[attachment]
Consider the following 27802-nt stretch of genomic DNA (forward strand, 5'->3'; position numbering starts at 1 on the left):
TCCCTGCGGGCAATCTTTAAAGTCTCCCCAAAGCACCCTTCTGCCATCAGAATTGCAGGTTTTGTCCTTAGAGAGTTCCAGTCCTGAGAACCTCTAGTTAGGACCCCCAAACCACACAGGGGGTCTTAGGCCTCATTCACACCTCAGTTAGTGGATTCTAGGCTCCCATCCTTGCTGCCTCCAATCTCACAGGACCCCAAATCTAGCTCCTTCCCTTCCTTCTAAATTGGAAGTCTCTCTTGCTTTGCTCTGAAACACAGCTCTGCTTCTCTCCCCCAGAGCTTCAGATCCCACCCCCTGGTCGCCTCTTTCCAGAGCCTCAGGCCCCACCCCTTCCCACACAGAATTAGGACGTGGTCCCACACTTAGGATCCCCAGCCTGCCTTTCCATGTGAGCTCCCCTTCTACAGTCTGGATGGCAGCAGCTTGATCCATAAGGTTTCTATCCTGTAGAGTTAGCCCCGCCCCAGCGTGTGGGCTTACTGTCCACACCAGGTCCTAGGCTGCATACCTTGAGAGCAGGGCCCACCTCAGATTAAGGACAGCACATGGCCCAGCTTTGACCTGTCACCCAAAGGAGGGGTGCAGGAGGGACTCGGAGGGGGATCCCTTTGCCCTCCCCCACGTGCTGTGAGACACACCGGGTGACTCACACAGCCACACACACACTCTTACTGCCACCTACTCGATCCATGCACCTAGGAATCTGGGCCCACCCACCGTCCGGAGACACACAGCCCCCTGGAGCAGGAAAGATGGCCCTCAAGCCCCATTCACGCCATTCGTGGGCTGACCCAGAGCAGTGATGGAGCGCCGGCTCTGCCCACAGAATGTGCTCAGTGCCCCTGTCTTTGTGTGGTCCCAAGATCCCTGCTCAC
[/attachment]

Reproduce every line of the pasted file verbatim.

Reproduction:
Consider the following 27802-nt stretch of genomic DNA (forward strand, 5'->3'; position numbering starts at 1 on the left):
TCCCTGCGGGCAATCTTTAAAGTCTCCCCAAAGCACCCTTCTGCCATCAGAATTGCAGGTTTTGTCCTTAGAGAGTTCCAGTCCTGAGAACCTCTAGTTAGGACCCCCAAACCACACAGGGGGTCTTAGGCCTCATTCACACCTCAGTTAGTGGATTCTAGGCTCCCATCCTTGCTGCCTCCAATCTCACAGGACCCCAAATCTAGCTCCTTCCCTTCCTTCTAAATTGGAAGTCTCTCTTGCTTTGCTCTGAAACACAGCTCTGCTTCTCTCCCCCAGAGCTTCAGATCCCACCCCCTGGTCGCCTCTTTCCAGAGCCTCAGGCCCCACCCCTTCCCACACAGAATTAGGACGTGGTCCCACACTTAGGATCCCCAGCCTGCCTTTCCATGTGAGCTCCCCTTCTACAGTCTGGATGGCAGCAGCTTGATCCATAAGGTTTCTATCCTGTAGAGTTAGCCCCGCCCCAGCGTGTGGGCTTACTGTCCACACCAGGTCCTAGGCTGCATACCTTGAGAGCAGGGCCCACCTCAGATTAAGGACAGCACATGGCCCAGCTTTGACCTGTCACCCAAAGGAGGGGTGCAGGAGGGACTCGGAGGGGGATCCCTTTGCCCTCCCCCACGTGCTGTGAGACACACCGGGTGACTCACACAGCCACACACACACTCTTACTGCCACCTACTCGATCCATGCACCTAGGAATCTGGGCCCACCCACCGTCCGGAGACACACAGCCCCCTGGAGCAGGAAAGATGGCCCTCAAGCCCCATTCACGCCATTCGTGGGCTGACCCAGAGCAGTGATGGAGCGCCGGCTCTGCCCACAGAATGTGCTCAGTGCCCCTGTCTTTGTGTGGTCCCAAGATCCCTGCTCAC